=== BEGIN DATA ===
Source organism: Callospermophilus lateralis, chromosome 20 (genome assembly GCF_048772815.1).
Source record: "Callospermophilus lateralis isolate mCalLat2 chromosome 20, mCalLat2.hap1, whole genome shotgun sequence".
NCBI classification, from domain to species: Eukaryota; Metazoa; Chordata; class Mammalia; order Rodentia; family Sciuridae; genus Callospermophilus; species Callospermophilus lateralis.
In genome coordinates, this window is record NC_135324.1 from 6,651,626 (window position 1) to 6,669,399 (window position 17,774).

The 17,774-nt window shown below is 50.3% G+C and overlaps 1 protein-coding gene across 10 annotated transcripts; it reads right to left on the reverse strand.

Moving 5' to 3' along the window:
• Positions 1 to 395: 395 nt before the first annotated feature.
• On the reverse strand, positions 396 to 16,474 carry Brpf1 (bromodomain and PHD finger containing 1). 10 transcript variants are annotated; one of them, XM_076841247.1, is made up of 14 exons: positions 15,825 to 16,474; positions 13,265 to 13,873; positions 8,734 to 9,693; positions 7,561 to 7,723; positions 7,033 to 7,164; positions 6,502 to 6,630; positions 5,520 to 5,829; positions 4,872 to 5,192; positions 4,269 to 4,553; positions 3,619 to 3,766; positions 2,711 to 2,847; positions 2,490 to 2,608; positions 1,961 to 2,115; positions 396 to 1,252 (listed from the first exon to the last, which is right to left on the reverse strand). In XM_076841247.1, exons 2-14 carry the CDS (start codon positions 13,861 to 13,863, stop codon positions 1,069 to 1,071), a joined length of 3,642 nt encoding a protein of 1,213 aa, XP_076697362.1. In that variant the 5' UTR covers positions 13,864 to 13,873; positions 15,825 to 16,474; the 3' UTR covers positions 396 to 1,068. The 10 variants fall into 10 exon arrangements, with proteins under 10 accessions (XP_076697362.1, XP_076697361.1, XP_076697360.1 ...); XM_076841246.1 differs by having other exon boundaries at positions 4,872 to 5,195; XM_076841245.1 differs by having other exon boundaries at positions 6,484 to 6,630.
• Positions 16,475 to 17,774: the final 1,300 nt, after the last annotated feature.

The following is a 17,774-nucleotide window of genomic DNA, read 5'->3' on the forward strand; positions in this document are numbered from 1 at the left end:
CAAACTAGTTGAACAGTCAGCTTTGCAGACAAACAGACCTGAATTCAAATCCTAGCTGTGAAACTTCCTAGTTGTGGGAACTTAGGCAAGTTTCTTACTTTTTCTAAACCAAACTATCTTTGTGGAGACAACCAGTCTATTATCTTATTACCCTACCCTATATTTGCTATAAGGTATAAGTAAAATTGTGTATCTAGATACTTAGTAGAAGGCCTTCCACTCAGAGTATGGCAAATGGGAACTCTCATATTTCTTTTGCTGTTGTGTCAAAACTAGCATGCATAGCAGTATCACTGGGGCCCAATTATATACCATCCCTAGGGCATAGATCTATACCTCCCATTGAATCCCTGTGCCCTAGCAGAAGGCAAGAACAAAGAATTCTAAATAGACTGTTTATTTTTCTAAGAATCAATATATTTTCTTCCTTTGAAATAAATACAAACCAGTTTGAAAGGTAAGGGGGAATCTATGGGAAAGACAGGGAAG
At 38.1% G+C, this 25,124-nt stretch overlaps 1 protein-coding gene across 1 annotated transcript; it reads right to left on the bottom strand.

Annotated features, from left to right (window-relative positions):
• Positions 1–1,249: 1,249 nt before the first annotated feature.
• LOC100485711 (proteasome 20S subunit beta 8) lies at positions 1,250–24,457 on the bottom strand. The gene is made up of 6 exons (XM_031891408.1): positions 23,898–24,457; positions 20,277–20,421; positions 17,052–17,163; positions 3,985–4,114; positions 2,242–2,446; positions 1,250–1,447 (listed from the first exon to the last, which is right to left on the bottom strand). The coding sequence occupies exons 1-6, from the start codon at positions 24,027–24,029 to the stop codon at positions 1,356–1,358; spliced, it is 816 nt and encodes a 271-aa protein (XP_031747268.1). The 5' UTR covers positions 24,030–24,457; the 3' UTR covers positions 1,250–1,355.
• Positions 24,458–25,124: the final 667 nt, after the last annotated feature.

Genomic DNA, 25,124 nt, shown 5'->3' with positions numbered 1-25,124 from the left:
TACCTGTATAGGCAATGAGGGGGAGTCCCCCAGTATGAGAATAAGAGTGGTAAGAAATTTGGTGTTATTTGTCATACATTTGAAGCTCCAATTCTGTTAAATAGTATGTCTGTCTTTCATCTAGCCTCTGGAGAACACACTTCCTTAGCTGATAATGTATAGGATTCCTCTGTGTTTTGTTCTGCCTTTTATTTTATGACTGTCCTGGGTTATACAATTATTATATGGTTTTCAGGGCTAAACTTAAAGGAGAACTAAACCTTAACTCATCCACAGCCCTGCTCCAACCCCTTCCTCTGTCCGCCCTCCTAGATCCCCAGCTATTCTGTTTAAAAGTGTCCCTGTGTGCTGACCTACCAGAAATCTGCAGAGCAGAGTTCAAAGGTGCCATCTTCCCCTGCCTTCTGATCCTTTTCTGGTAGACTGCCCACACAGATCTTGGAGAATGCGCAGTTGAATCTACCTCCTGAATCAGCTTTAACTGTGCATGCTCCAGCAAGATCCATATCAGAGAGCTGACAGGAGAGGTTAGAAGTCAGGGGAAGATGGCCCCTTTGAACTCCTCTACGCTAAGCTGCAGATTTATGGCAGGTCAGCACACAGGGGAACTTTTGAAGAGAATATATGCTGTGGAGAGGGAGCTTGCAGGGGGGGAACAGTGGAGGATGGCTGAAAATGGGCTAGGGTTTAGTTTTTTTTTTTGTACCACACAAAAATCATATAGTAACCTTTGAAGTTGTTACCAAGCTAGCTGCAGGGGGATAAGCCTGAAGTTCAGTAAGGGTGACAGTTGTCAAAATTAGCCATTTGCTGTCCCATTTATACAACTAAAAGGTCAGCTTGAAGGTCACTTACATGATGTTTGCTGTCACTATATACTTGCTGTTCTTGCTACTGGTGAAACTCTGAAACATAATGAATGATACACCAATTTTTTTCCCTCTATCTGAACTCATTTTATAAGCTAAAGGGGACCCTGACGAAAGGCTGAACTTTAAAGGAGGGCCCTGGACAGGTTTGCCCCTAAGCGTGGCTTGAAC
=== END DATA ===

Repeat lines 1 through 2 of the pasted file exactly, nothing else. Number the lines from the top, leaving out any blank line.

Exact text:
Source organism: Callospermophilus lateralis, chromosome 20 (genome assembly GCF_048772815.1).
Source record: "Callospermophilus lateralis isolate mCalLat2 chromosome 20, mCalLat2.hap1, whole genome shotgun sequence".